After a transfer to Doe's station, a battalion chief became another one of her abusers, the suit claims.
Having met one another before, the battalion chief told Doe he transferred to her station "to be near her," the former firefighter says in the lawsuit.
Once again, she said, she rejected the advances. But according to the suit, the man sent Doe sexually inappropriate text messages from 2016 to 2017 and used "his position of power" to keep her silent.
Doe said he also showed up at her house unannounced, and in late 2017 raped her in her private room at the station, the suit says.
"Don't do this to me," the suit says Doe told the man.
Doe said she didn't make a report because "she knew her job was in jeopardy."
Months later, she said the battalion chief raped her again in his room at the station after locking her inside, the suit says.
He "continued to state that there would be consequences if Jane Doe reported what he had done to her," the affidavit says. "She kept telling herself that if she could tolerate it just a bit longer, she could retire with the security of a full pension, she could work to build a better future for her daughter, and her nightmare would be over."
Other alleged sexual misconduct
The suit says the department's fraternity environment "emboldened" other firefighters to harass Doe.
According to the suit, her immediate supervisor touched himself and masturbated in her presence on several occasions at the fire station.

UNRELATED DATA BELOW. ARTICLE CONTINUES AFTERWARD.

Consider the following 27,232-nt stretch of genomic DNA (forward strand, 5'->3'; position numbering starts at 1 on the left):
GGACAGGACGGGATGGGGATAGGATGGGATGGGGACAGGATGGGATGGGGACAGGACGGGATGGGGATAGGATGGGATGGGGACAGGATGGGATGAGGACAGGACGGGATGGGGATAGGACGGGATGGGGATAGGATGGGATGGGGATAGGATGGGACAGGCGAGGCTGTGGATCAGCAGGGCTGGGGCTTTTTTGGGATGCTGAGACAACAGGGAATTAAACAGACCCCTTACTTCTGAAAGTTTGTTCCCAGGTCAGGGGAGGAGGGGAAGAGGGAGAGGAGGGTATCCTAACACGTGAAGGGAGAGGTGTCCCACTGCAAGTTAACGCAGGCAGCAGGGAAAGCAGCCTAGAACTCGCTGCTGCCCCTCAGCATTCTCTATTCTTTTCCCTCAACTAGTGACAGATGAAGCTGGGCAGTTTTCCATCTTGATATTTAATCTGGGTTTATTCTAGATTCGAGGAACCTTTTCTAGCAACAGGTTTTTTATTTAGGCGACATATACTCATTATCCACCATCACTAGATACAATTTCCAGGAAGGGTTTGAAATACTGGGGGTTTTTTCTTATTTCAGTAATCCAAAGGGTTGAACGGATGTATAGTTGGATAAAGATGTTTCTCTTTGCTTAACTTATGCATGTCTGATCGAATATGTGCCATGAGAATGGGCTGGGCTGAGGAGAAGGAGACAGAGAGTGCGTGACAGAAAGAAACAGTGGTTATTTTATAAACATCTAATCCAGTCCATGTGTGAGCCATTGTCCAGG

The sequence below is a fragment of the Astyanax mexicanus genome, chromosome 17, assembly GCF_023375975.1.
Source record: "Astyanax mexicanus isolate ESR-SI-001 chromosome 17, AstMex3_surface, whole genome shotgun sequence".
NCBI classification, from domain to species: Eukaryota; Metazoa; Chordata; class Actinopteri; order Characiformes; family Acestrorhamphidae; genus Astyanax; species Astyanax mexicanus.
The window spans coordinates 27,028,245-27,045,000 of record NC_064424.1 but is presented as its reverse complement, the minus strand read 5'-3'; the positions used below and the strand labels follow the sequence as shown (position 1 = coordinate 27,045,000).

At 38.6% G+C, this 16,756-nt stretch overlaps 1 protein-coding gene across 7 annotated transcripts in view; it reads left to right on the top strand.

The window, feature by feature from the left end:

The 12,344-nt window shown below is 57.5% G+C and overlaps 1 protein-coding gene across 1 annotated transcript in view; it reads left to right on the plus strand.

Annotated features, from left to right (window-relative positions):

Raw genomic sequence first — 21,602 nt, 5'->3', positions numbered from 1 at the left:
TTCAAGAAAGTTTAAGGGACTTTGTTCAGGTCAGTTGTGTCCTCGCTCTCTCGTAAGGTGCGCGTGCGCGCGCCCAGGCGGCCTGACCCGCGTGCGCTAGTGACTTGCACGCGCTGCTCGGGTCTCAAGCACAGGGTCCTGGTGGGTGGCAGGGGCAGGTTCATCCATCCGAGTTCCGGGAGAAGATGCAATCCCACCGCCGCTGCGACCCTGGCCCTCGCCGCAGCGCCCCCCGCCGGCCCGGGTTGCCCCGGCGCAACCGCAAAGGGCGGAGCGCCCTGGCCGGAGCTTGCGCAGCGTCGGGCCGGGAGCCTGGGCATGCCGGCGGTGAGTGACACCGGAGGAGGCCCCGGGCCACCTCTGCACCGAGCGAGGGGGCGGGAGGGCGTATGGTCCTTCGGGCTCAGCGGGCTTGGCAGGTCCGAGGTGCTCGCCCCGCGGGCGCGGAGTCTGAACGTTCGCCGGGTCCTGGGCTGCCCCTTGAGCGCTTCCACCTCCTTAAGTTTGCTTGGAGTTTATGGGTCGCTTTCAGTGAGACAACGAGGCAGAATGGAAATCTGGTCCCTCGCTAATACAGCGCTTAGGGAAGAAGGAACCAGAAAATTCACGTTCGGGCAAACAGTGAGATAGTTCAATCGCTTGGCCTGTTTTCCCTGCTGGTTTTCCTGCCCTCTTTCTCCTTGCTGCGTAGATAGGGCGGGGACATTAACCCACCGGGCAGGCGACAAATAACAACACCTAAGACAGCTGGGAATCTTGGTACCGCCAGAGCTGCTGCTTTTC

In another instance, Doe's daughter was visiting her at the station when a fellow firefighter slapped her buttocks so hard it left a red mark, which she documented in a photo included in the suit.
Doe says when she sent the photo to the lieutenant to report the firefighter, he sent the image back to her with kissing face and OK hand sign emojis placed over the image.
The lieutenant "thought the assault of Jane Doe was a game—to be clear, this was her immediate supervisor in the chain of command," the suit says.
'Early medical retirement'
According to the lawsuit, Doe reported to the Fort Worth Fire Department that she was diagnosed with epilepsy after her second transfer in 2013.
Her condition, the lawsuit says, worsened with her stress on the job.
In Dec. 2017 while off duty, Doe was involved in a car crash after going into an epileptic seizure, the lawsuit says.
A Fort Worth fire captain reported the crash and her epileptic condition to internal affairs and Doe was taken off duty.
"Ultimately, due to the stress, anxiety, and shame she had been under for the past five years of her life at the FWFD, Jane Doe was forced into an early medical retirement on July 31, 2018," the suit says. "Jane Doe did so against her will. She was denied her full pension."
As Doe seeks monetary damages, both the Fort Worth police and fire departments say they're investigating the allegations.
"We will continue to investigate these allegations and cooperate fully with the police investigation. Since this remains an active investigation, we will have no further comment at this time," Fort Worth Fire Department officials said in a written statement.
"The complaint was forwarded to us by the Fire Department on behalf of their employee," Fort Worth police officials said. "A detective with our Sex Crimes Unit made several attempts to speak with the potential complainant."